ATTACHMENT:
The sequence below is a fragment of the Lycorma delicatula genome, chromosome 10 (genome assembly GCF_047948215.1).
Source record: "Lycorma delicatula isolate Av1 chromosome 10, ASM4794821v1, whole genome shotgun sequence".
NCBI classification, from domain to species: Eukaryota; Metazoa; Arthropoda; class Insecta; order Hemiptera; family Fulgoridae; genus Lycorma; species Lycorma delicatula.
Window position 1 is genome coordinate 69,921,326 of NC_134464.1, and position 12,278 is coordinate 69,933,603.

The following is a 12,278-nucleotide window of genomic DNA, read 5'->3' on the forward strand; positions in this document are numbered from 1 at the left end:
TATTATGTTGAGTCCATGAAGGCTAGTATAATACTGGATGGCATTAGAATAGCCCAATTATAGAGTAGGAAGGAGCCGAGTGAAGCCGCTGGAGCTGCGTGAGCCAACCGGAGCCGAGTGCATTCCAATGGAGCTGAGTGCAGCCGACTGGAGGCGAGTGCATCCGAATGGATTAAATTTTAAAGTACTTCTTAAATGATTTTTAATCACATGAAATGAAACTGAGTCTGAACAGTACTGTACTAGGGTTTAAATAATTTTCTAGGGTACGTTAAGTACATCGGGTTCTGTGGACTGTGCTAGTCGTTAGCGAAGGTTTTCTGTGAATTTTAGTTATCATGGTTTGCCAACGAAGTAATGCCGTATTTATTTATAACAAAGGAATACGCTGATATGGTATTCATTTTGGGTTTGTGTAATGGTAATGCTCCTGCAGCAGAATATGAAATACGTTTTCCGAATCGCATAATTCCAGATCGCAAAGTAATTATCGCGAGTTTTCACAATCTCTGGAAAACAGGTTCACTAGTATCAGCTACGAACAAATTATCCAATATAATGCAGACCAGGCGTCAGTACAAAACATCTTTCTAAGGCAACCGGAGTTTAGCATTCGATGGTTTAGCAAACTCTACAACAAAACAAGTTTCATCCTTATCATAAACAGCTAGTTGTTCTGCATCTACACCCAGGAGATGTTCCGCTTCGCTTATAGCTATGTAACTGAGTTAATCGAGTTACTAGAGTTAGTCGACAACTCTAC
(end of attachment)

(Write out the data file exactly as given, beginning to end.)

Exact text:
The sequence below is a fragment of the Lycorma delicatula genome, chromosome 10 (genome assembly GCF_047948215.1).
Source record: "Lycorma delicatula isolate Av1 chromosome 10, ASM4794821v1, whole genome shotgun sequence".
NCBI classification, from domain to species: Eukaryota; Metazoa; Arthropoda; class Insecta; order Hemiptera; family Fulgoridae; genus Lycorma; species Lycorma delicatula.
Window position 1 is genome coordinate 69,921,326 of NC_134464.1, and position 12,278 is coordinate 69,933,603.

The following is a 12,278-nucleotide window of genomic DNA, read 5'->3' on the forward strand; positions in this document are numbered from 1 at the left end:
TATTATGTTGAGTCCATGAAGGCTAGTATAATACTGGATGGCATTAGAATAGCCCAATTATAGAGTAGGAAGGAGCCGAGTGAAGCCGCTGGAGCTGCGTGAGCCAACCGGAGCCGAGTGCATTCCAATGGAGCTGAGTGCAGCCGACTGGAGGCGAGTGCATCCGAATGGATTAAATTTTAAAGTACTTCTTAAATGATTTTTAATCACATGAAATGAAACTGAGTCTGAACAGTACTGTACTAGGGTTTAAATAATTTTCTAGGGTACGTTAAGTACATCGGGTTCTGTGGACTGTGCTAGTCGTTAGCGAAGGTTTTCTGTGAATTTTAGTTATCATGGTTTGCCAACGAAGTAATGCCGTATTTATTTATAACAAAGGAATACGCTGATATGGTATTCATTTTGGGTTTGTGTAATGGTAATGCTCCTGCAGCAGAATATGAAATACGTTTTCCGAATCGCATAATTCCAGATCGCAAAGTAATTATCGCGAGTTTTCACAATCTCTGGAAAACAGGTTCACTAGTATCAGCTACGAACAAATTATCCAATATAATGCAGACCAGGCGTCAGTACAAAACATCTTTCTAAGGCAACCGGAGTTTAGCATTCGATGGTTTAGCAAACTCTACAACAAAACAAGTTTCATCCTTATCATAAACAGCTAGTTGTTCTGCATCTACACCCAGGAGATGTTCCGCTTCGCTTATAGCTATGTAACTGAGTTAATCGAGTTACTAGAGTTAGTCGACAACTCTAC